Motive questioned, but funds showed the way
Way back in 1981, a businessman and cricket lover, Abdul Rehman Bukhatir, put together a disparate group for a purpose that went beyond merely hosting matches. The Cricketers Benefit Fund Series (CBFS) thus emerged.cricket Updated: Apr 19, 2014 00:59 IST
Much before the Indian Premier League or the now defunct Indian Cricket League could turn around lives of cricketers and offer them financial security, far away in the middle of a desert in Sharjah, a concept was carved out. Way back in 1981, a businessman and cricket lover, Abdul Rehman Bukhatir, put together a disparate group for a purpose that went beyond merely hosting matches. The Cricketers Benefit Fund Series (CBFS) thus emerged.
Bukhatir, along with former Pakistan captain Asif Iqbal, conceived the idea of setting up a fund to be distributed among former cricketers as a mark of their contribution to the game. Close to $10 million were doled out to over 200 cricketers in a span of 22 years. The fund was originally meant to benefit Indian and Pakistan cricketers only, but later it selectively felicitated cricketers from other countries as well.
“It was a great concept to care for those who served the game, and at a time when it was difficult to maintain a life after cricket, it was of great help to so many former cricketers,” Iqbal told HT from London.
From $15,000 to $25,000 then to $35,000 and later $50,000, CBFS opened its purse to cricketers till both the fund and the matches in Sharjah ceased to exist following the match-fixing scandal in 2000.
A post-mortem following the scandal led many participants to question the motive of the funding and whether the concept of CBFS was just a facade to get the boards to agree to send their top cricketers to play in Sharjah.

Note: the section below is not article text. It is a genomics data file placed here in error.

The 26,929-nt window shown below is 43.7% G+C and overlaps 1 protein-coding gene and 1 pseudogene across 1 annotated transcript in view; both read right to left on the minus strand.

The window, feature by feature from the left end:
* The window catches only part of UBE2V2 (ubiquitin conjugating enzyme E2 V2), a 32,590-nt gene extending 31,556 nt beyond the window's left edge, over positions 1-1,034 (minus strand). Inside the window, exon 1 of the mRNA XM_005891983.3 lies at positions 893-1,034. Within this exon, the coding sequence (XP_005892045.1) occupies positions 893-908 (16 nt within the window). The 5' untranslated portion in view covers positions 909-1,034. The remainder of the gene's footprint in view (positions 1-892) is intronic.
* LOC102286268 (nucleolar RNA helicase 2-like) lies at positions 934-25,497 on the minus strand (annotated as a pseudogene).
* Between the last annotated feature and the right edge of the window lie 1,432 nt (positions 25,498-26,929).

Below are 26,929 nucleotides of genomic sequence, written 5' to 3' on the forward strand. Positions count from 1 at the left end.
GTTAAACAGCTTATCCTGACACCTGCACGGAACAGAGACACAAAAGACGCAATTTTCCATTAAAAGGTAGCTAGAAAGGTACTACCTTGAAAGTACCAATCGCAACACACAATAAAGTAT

A BCCI functionary who held a key position in the board then told HT: “That time we all were led to believe that it was for a greater cause that India and Pakistan must play there and we didn’t have that sort of money back then. So we thought, at least the fund was benefitting our former players. We were too naive to believe that everything was above board and since there were no anti-corruption cases before that, we didn’t question the source of funds and who the contributors were. It was just a wave everybody rode.”
A former India cricketer, who was one of the beneficiaries of the CBFS in the 80s, said: “Gifts, freebies and a handsome tournament fee literally drowned the effort of at least raising a red flag on all these indulgent practices. We tend to forget where all these funds were coming from. To an extent, we were misled by the so called love and affection by the patron.”
Iqbal, however, calls it a smear campaign. “Naturally, cricket in Sharjah was getting bigger, so much so that it’s grandstanding, glamour and money almost overshadowed everything. The event had become too big for cricket. It was just out of jealousy that a lot of people tried hard to pull it down by questioning the operations, funding etc.,” he said.
“In today’s time the fund stands irrelevant because of the many leagues, and particularly IPL, which has changed players’ lives. I don’t know after cricket starts all over in Sharjah whether the fund can be resurrected? But at least it had showed the way to take care of former greats,” said Mazhar Khan, the long serving administrator of UAE cricket association and the Sharjah stadium.
The man behind the CBSF, Bukhatir himself could not be reached as he was away from the UAE for treatment.